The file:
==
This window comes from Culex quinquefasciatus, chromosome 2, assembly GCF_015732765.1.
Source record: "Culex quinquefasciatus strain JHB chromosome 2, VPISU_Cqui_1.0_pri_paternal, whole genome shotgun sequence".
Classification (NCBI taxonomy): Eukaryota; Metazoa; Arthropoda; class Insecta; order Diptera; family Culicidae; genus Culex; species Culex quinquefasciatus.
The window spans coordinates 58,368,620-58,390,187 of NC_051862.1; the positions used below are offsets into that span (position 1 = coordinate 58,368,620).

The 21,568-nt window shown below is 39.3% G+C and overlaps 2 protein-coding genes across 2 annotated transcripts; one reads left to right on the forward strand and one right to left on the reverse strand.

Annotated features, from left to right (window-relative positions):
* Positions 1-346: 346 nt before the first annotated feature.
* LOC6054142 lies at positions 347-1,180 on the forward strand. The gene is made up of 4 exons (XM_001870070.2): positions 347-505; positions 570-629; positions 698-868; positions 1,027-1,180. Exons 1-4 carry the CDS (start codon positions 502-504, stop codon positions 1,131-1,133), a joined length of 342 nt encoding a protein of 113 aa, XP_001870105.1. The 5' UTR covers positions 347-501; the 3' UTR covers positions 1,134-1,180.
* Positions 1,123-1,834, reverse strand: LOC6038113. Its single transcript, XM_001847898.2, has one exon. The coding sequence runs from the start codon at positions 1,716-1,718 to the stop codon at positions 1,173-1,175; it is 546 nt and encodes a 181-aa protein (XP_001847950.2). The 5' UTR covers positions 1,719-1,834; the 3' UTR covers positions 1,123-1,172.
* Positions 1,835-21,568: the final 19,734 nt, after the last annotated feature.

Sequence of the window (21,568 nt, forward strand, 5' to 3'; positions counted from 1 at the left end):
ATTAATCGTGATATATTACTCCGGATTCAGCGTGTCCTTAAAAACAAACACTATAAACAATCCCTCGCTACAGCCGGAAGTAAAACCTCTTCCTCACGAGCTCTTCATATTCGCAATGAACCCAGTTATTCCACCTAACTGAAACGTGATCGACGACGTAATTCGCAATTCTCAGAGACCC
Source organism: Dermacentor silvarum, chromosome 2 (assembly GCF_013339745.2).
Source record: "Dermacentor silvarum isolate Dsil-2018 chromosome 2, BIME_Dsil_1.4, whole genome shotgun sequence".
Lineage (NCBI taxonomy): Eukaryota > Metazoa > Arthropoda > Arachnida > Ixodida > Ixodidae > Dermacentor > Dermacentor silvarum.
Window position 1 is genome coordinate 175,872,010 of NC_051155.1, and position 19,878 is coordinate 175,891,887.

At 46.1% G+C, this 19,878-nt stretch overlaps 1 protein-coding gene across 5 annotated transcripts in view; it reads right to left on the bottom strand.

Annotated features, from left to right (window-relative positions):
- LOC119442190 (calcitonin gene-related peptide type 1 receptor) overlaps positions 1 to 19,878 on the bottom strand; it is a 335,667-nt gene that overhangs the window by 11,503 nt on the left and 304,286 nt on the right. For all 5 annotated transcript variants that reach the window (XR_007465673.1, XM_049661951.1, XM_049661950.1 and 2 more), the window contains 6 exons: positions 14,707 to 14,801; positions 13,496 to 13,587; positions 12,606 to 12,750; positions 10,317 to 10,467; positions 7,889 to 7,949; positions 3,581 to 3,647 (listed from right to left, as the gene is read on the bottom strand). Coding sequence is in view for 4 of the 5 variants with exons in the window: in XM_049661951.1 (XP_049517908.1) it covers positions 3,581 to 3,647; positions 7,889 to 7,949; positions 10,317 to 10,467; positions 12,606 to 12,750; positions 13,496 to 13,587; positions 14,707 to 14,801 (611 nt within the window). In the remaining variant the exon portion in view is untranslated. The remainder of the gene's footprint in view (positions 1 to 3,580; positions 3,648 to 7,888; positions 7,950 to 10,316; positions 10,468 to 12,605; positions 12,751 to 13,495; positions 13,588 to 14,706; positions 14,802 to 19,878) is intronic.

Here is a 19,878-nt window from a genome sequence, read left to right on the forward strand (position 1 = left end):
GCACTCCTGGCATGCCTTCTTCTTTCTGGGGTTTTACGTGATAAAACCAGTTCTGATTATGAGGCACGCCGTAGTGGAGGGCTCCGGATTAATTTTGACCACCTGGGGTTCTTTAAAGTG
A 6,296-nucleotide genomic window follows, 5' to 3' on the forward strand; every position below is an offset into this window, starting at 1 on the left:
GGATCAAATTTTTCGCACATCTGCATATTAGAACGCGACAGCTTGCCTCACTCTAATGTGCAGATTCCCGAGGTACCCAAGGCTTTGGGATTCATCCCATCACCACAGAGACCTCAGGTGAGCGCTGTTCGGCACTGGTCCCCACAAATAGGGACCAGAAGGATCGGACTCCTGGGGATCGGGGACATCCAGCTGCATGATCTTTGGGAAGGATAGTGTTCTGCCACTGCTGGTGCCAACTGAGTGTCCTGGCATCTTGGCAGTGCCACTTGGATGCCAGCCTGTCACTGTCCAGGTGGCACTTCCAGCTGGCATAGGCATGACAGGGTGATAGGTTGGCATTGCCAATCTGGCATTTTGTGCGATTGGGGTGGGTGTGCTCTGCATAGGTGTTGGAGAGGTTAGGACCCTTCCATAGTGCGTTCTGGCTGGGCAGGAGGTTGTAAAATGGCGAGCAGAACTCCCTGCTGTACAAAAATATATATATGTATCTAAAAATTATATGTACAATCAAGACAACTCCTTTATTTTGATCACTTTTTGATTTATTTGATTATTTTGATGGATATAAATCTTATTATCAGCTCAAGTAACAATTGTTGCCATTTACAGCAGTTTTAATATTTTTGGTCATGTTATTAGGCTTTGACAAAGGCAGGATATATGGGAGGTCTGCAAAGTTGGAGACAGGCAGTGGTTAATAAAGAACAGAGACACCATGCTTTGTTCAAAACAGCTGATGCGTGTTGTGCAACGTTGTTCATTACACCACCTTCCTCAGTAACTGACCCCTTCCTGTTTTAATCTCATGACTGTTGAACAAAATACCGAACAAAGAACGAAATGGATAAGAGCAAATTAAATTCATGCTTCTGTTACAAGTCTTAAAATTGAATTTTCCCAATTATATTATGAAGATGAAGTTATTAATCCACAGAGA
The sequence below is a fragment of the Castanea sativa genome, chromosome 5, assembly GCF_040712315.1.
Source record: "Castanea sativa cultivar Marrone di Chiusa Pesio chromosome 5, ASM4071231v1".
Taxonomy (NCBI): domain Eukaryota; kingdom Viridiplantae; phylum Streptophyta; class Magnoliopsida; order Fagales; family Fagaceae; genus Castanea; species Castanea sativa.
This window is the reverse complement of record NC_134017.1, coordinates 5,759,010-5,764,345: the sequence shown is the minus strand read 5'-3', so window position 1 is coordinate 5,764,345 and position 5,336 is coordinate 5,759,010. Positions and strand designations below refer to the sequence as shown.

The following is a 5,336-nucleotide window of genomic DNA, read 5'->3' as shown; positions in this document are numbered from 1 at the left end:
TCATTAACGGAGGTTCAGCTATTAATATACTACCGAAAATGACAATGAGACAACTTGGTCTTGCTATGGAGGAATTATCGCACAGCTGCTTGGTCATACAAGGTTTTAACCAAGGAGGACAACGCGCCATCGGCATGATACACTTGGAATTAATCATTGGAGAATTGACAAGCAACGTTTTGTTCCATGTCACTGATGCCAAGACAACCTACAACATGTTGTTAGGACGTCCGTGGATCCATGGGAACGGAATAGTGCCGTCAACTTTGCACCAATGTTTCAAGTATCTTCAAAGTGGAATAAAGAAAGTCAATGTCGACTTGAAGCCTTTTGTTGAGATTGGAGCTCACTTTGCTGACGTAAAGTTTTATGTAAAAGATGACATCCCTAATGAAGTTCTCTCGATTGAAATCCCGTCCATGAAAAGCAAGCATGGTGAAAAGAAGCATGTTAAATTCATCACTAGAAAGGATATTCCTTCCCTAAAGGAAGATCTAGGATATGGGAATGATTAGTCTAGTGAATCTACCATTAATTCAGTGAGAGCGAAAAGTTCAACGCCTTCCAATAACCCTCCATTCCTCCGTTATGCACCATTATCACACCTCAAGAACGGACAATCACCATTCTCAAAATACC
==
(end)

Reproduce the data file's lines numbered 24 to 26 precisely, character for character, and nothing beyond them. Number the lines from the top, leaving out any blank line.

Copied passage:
The sequence below is a fragment of the Castanea sativa genome, chromosome 5, assembly GCF_040712315.1.
Source record: "Castanea sativa cultivar Marrone di Chiusa Pesio chromosome 5, ASM4071231v1".
Taxonomy (NCBI): domain Eukaryota; kingdom Viridiplantae; phylum Streptophyta; class Magnoliopsida; order Fagales; family Fagaceae; genus Castanea; species Castanea sativa.